In "A Defense of Cosmetics," Beerbohm satirizes the sage-writer. He interprets a so-called sign of the times — the rise in the use of cosmetics — and utilizes it as a symbol not of an age gone wrong, but an age gone right. The revival of cosmetics, he argues, will make the ugly beautiful; more importantly, it will once and for all eliminate the confusion between "surface" and "soul," "artifice" and "art." In the penultimate passage, Beerbohm forecasts a future in which cosmetics reign. His language is apocalyptic and yet eerily ambiguous:
The White cliffs of Albion shall be ground to powder for Loveliness, and perfumed by the ghosts of many a little violet. The fluffy eider-ducks, that are swimming round the pond, shall lose their feathers, that the powder-puff may be moonlike as it passes over Loveliness' lovely face. Even the camels shall become ministers of delight, giving many tufts of their hair to be stained in her splendid colour-box. And across her cheek the swift hare's foot shall fly as of old.
Sage-writers often close their essays with scenes of salvation, prophecies of bliss. In what way does this final passage play off of and invert this pattern. To what end?
What is the relationship between art and nature in this passage? In what way do the grotesque images of the passage undercut Beerbohm's promotion of a world where artifice reigns?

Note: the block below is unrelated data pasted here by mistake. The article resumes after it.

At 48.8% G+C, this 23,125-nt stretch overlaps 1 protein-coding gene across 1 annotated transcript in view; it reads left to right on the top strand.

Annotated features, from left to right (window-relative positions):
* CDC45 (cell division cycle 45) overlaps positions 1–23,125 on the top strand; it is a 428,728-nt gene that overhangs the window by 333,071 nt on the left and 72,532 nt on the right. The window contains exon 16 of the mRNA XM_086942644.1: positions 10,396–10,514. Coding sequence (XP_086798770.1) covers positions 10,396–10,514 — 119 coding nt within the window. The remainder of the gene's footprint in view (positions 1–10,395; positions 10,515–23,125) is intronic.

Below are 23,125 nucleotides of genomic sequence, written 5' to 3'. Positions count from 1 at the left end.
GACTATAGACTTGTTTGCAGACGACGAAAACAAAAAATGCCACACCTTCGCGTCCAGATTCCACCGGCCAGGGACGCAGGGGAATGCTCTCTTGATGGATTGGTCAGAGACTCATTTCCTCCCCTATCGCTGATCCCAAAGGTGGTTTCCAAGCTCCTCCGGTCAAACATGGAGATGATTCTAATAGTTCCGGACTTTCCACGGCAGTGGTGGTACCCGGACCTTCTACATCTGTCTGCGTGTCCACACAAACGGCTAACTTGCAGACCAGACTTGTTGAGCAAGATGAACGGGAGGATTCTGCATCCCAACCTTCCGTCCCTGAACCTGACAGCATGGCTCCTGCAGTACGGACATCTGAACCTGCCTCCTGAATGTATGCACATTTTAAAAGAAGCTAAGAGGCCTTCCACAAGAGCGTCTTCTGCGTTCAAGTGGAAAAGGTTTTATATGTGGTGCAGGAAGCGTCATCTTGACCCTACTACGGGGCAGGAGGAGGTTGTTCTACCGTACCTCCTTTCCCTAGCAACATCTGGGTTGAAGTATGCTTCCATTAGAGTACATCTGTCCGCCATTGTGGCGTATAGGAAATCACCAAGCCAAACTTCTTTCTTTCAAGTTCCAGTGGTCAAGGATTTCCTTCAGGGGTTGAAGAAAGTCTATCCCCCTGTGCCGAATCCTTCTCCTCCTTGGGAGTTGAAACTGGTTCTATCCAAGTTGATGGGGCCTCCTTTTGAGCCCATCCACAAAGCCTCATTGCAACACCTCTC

Just as Beerbohm closes his essay in a way ironically reminiscent of sage-essays, so too does he open it. Whereas the sage-writers we have read open their essays with testaments of their faith in what they will say — the moral compulsion they feel to say it (Thoreau says that he does not "wish to force my thoughts upon you, but I feel forced myself," likewise, Ruskin similarly says that he "must talk of quite other things though not willingly") — Beerbohm, on the other hand, opens with a seeming dismissal of the sage's role — "Nay, but it is useless to protest." What is the relationship of this introduction to other sage-writer's introductions? How does this introduction pave the way for the rest of the essay? With an introduction like this can Beerbohm have any credibility? Is his position throughout the essay sincere?
Last modified: 16 October 2003